WASHINGTON, DC– Senate Homeland Security and Governmental Affairs Committee Chairman Susan Collins and Ranking Member Joseph Lieberman, have introduced legislation to help ensure that our nation’s first responders have the most-up-to-date communications systems possible with the ability to communicate with one another during emergencies. The bill would provide $400 million in grant dollars to states and communities the first year, with gradual increases over the next five years, to assist in the sustainability and compatibility of communications systems. The bill is expected to be considered by the Committee at a business meeting on Thursday.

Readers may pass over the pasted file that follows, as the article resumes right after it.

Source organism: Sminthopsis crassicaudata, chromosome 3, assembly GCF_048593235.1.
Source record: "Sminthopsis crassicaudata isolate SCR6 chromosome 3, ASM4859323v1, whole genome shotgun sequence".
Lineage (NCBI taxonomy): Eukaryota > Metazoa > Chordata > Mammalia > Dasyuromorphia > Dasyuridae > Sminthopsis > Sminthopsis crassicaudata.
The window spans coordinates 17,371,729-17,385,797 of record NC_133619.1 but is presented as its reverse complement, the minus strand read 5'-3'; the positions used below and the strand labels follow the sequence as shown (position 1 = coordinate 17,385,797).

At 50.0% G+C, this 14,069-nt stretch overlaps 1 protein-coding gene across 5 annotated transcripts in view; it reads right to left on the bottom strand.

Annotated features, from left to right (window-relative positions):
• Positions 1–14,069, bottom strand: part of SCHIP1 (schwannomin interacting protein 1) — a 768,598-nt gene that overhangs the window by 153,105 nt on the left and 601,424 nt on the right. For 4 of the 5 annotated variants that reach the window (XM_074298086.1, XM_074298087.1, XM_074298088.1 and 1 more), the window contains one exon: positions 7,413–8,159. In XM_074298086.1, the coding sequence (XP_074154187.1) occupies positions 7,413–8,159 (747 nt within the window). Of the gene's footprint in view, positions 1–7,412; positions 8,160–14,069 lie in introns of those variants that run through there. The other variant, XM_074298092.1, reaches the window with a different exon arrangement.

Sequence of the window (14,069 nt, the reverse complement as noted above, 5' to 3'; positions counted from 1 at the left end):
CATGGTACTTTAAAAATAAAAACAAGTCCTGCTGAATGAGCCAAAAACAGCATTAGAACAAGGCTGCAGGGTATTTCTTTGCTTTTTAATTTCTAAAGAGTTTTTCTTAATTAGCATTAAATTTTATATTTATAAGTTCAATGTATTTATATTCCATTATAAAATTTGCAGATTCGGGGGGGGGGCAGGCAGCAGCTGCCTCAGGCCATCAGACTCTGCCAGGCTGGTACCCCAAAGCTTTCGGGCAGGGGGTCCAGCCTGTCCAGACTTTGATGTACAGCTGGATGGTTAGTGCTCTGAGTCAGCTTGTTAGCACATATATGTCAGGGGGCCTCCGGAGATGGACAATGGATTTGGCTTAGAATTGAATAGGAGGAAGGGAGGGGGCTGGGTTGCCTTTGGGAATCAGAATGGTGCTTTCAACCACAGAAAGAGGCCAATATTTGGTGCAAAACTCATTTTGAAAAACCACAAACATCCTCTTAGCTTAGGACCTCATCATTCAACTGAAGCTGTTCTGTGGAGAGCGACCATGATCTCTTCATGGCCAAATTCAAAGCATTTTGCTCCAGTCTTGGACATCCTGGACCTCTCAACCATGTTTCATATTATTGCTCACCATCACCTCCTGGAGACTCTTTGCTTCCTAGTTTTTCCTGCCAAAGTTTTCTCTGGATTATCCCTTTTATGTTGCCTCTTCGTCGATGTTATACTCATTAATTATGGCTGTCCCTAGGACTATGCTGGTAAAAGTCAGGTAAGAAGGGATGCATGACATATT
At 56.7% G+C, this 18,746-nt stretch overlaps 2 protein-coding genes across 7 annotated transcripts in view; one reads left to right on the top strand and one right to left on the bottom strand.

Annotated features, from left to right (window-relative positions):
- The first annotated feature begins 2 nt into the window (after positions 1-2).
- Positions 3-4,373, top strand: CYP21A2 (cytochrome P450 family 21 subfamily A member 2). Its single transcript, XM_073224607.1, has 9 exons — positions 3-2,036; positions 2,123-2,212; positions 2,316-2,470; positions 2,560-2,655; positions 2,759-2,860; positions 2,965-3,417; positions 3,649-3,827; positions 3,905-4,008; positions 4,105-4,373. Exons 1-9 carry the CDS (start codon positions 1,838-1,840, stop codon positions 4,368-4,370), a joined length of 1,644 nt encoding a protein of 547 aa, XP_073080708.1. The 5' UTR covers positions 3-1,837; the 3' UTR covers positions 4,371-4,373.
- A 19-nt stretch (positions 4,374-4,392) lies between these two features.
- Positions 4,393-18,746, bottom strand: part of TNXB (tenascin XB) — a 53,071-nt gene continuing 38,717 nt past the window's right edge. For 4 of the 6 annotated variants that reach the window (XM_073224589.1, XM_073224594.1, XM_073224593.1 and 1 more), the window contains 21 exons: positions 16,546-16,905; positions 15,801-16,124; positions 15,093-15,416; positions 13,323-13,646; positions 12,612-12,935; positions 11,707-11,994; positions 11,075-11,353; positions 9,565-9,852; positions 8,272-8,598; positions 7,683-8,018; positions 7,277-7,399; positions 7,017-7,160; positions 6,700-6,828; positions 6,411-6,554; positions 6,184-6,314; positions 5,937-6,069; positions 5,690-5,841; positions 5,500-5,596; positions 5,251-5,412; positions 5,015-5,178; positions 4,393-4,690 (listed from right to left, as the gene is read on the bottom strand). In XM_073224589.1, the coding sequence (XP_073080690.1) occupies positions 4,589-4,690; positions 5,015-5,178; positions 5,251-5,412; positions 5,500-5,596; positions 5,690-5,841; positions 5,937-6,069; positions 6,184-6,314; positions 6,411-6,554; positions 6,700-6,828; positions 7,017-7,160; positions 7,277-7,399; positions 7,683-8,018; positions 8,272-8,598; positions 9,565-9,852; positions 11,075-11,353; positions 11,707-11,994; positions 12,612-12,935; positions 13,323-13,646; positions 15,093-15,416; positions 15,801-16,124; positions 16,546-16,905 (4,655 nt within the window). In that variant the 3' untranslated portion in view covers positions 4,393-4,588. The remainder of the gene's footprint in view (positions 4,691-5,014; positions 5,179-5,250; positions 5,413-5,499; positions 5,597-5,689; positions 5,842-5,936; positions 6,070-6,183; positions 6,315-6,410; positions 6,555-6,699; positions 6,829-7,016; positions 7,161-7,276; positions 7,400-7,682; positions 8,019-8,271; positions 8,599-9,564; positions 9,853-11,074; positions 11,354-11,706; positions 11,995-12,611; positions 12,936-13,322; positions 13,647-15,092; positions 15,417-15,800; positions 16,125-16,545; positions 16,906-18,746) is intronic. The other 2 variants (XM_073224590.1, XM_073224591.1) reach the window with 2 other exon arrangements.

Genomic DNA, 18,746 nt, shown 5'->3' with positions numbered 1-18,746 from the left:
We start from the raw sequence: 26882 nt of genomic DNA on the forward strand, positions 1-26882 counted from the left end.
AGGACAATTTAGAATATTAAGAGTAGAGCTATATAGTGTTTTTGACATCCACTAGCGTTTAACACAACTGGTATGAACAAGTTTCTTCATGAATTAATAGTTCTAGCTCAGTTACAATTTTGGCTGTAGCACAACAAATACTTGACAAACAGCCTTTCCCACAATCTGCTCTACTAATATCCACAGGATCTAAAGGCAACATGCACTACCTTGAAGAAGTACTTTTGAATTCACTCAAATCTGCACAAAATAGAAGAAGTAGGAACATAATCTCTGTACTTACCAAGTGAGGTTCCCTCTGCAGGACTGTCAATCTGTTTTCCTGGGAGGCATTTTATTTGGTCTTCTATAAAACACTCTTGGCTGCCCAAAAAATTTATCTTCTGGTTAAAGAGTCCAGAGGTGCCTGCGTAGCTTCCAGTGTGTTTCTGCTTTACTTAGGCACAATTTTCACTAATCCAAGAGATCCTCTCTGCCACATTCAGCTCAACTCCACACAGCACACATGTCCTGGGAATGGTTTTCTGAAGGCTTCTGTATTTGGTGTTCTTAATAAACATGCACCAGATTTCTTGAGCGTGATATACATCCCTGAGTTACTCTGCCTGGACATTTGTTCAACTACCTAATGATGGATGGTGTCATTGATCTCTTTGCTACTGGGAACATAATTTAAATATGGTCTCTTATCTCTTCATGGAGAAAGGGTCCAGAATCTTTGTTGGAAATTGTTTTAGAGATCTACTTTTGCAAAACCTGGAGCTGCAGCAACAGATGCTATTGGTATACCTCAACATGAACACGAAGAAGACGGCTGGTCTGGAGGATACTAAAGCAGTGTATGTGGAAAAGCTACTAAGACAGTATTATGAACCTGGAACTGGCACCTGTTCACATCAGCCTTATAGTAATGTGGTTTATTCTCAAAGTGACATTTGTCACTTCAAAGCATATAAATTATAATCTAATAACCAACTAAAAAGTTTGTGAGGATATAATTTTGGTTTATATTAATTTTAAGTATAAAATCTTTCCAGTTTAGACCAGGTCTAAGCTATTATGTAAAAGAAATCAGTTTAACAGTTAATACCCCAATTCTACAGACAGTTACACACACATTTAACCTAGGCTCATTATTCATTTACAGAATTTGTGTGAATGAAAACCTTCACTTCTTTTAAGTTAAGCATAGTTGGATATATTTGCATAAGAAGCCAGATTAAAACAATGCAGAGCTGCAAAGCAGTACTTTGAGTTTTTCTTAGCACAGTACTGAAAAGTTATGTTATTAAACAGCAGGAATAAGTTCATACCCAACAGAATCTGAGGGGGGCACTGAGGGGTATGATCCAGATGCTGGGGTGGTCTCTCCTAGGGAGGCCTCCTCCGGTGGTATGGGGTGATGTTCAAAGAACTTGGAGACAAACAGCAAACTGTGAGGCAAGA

“One of the many lessons we can take from the Hurricane Katrina disaster is that many communities throughout the nation still do not have the communications infrastructure in place for first responders to communicate with one another during an emergency. We have heard from community leaders throughout the nation that this is a major concern, which should be immediately addressed. Our legislation builds on work that we have done in the past on this matter. It will help ensure that our first responders have effective and interoperable communications systems, which are critical during any emergency,” said Senators Collins. “This bill takes an important step towards improving emergency communications nationwide so no community experiences the communications failure we saw in parts of the Gulf Coast in the wake of Hurricane Katrina,” said Senator Lieberman. “The attack of 9-11 highlighted the problem of interoperability, dramatically showing how vulnerable our first responders are in an emergency when police and firefighters are unable to communicate with each other. Hurricane Katrina spotlighted an even more severe problem – operability – the need for systems that themselves can survive a disaster, either natural or manmade. Katrina has shown us that without a working communications system a coordinated response to an emergency becomes close to impossible. This bill addresses the challenges of both interoperability and operability.” Senators John McCain, R-Ariz., Carl Levin, D-Mich., and Daniel Akaka, D-Hi., are co-sponsors. Collins and Lieberman, who coauthored the intelligence reform legislation last year, pointed out that the 9/11 Commission report cited the inability of emergency responders to communicate with one another as a serious problem. Four years later, and following the worst natural disaster in our nation’s history, communications among emergency responders still have proven to be a problem. The “Assure Emergency and Interoperable Communications for First Responders Act of 2005,” or EICOM Act would provide dedicated funding, strengthen federal leadership and fortify outreach and technical assistance to state and local first responders so that police officers, firefighters, and emergency medical workers can talk to one another across jurisdictional, departmental, and geographic boundaries – even in the wake of a disaster. Specifically, the bill: – establishes an Office for Emergency Communications, Interoperability and Compatibility within the Department of Homeland Security charged with promoting interoperability and finding ways to establish emergency communications capabilities when a terrorist attack or natural disaster has damaged or destroyed usual communications and electrical infrastructure. – directs the Secretary of DHS to establish a comprehensive, competitive research and development program to identify and answer the policy and technology questions necessary to sustain emergency communications capabilities and achieve interoperability – directs the Secretary of DHS to establish at least two pilot projects to help develop and test working emergency communications systems for first responders and government officials that will survive a natural disaster or terrorist attack – establishes a dedicated grant program for states and localities to assist them in developing and implementing emergency and interoperable communications capabilities. Total grant amounts would start at $400,000,000 for fiscal year 2006, rising to $1 billion by 2010.